Christie Administration Announces Expansion Of Displaced Homemaker Programs In Superstorm Sandy-Impacted Counties

$480,000 In Federal Funds Will Assist Women Who've Lost Their Primary Income Enter Educational Programs
That Lead to Employment

Trenton, NJ -- To help Sandy-impacted displaced homemakers become economically self-sufficient, New Jersey Department of Children and Families (DCF) Commissioner Allison Blake today announced that the state will use $480,000 in federal funds to augment eight of the State’s displaced homemaker programs in areas affected by the storm.

“Expanding our social services, such as our displaced homemakers program, means women who are struggling with the loss of their primary source of income and recovering from the storm are able to get the help they need,” said Commissioner Blake.

A displaced homemaker is a woman who has lost her primary source of income due to divorce, separation, death or disability of a spouse and who must now obtain or update her skills to enter the workforce.  Displaced homemaker programs provide a range of services, including life skills development, computer literacy training, job counseling and training, job placement assistance and resources, and financial management services.

Last year the state’s fifteen displaced homemaker programs helped nearly 3,700 women become self-sufficient.

The additional funding for the program comes from a federal Social Service Block Grant (SSBG) awarded to New Jersey after Sandy.

“For many women in our county who were already struggling to find a job, Sandy made the situation worse, “, said Suzan Grey Burr, managing director for the Women’s Rights Information Center in Englewood.  “Many of them lost so much and are still trying to recover.  These training funds will help them gain the skills and credentials they need to enter the workforce with qualifications and confidence to compete and succeed.”

The funds will primarily assist displaced homemakers in affected counties successfully complete an educational program that will lead to employment.   If needed, women may be able to receive some assistance for transportation, clothing and childcare and food vouchers.

“I personally believe that self-sufficiency comes one step at a time,” said Eileen A. Burdge, community services specialist for Displaced Homemakers Program of Ocean County.  “One thing I love about working with my clients is watching them progress and achieve a first success, which could be anything: getting a GED diploma, taking a first computer class or going to a workshop.”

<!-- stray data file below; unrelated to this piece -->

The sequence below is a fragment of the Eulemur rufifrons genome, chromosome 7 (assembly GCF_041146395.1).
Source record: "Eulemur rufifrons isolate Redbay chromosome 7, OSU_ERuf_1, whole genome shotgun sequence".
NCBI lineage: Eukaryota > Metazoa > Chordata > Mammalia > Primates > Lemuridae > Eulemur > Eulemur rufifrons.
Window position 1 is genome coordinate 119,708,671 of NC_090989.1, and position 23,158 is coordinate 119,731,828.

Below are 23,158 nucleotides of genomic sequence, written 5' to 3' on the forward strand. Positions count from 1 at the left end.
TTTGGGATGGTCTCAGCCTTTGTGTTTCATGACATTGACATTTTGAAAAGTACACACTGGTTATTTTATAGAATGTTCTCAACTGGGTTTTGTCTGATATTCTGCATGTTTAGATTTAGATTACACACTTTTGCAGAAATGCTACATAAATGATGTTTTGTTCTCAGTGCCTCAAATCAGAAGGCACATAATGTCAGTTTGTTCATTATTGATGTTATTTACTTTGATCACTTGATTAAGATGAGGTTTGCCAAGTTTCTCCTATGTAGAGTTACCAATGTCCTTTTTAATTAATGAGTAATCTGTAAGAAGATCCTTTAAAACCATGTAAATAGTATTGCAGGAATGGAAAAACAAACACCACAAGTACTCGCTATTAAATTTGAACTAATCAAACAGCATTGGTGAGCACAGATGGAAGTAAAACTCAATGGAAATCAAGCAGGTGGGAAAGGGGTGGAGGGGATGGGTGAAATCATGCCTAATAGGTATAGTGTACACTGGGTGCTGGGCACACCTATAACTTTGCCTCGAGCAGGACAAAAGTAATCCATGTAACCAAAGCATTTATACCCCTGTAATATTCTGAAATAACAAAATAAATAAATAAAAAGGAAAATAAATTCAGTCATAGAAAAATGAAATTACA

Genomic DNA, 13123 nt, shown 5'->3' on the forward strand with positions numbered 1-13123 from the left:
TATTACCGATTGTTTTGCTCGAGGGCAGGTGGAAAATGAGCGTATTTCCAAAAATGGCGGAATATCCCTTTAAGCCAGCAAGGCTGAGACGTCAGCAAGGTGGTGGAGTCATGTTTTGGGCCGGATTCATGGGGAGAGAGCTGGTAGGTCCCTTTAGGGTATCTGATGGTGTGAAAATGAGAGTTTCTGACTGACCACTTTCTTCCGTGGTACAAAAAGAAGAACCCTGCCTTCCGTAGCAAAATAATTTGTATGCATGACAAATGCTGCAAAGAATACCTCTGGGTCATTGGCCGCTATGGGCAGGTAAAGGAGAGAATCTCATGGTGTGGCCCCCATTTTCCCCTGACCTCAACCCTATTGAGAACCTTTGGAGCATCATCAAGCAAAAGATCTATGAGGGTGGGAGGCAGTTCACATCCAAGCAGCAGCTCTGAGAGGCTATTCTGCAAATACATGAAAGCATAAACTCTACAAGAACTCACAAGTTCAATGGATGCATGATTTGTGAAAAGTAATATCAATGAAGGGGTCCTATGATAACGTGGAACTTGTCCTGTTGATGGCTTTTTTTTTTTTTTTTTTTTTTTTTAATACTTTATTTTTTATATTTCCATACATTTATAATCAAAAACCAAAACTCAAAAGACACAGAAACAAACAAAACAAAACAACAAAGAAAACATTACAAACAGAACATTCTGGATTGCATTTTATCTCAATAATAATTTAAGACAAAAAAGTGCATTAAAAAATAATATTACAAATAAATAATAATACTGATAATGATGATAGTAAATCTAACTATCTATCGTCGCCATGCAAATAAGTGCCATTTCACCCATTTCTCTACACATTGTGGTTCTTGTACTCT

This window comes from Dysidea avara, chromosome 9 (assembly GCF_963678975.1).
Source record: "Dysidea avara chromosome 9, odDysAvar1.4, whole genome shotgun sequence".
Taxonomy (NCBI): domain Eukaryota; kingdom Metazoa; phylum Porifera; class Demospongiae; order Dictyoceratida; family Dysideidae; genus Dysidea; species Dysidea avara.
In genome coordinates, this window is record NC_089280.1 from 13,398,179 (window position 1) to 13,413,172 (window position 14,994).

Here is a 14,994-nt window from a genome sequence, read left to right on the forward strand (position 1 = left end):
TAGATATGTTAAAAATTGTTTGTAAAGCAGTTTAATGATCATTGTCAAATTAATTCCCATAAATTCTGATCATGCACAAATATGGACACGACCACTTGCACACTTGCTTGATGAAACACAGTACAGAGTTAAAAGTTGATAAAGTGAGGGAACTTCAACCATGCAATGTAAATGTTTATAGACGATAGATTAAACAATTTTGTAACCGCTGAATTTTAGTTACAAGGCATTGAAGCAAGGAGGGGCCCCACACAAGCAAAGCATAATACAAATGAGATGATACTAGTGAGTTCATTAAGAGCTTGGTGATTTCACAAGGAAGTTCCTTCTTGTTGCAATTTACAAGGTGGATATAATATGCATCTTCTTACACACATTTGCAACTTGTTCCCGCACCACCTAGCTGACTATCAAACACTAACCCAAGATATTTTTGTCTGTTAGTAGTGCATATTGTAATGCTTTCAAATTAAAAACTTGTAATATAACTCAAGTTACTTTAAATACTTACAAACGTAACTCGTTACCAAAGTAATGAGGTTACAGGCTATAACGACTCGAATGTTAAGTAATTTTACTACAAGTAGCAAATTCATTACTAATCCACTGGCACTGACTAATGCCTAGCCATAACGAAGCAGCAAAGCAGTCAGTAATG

Displaced homemaker programs in Sandy-impacted counties sharing the federal funds include:

Atlantic                      Atlantic County Women’s Center
Bergen                      Bergen County Technical School
Bergen                      Women’s Rights Information Center 
Essex                        National Council of Jewish Women of Essex County
Hudson                      Catholic Charities of Newark
Middlesex                   Jewish Family & Vocational Services of Middlesex County
Monmouth                  Brookdale Community College
Ocean                        Ocean County College

In addition, DCF plans to develop displaced homemaker programs for Sandy-impacted citizens in Cape May, Cumberland and Union counties.

“Thanks to the additional federal funding, we will be able to help more women, especially those struggling from Superstorm Sandy, earn certificates in active and growing career fields and find meaningful jobs,” said Roni Salkin, coordinator for the Women’s Center of the Jewish Family and Vocational Service of Middlesex County.  “Often we are the last hope for women who are trying to support themselves and their families for the first time, and the more women we can help the better it is for everyone.”

The complete list of displaced homemaker programs by county is available by visiting

# # #

Press Contact:
Michael Drewniak
Colin Reed

Stay Connectedwith Social Media

Stay Connectedwith Email Alerts

Share With Your Friends

More Information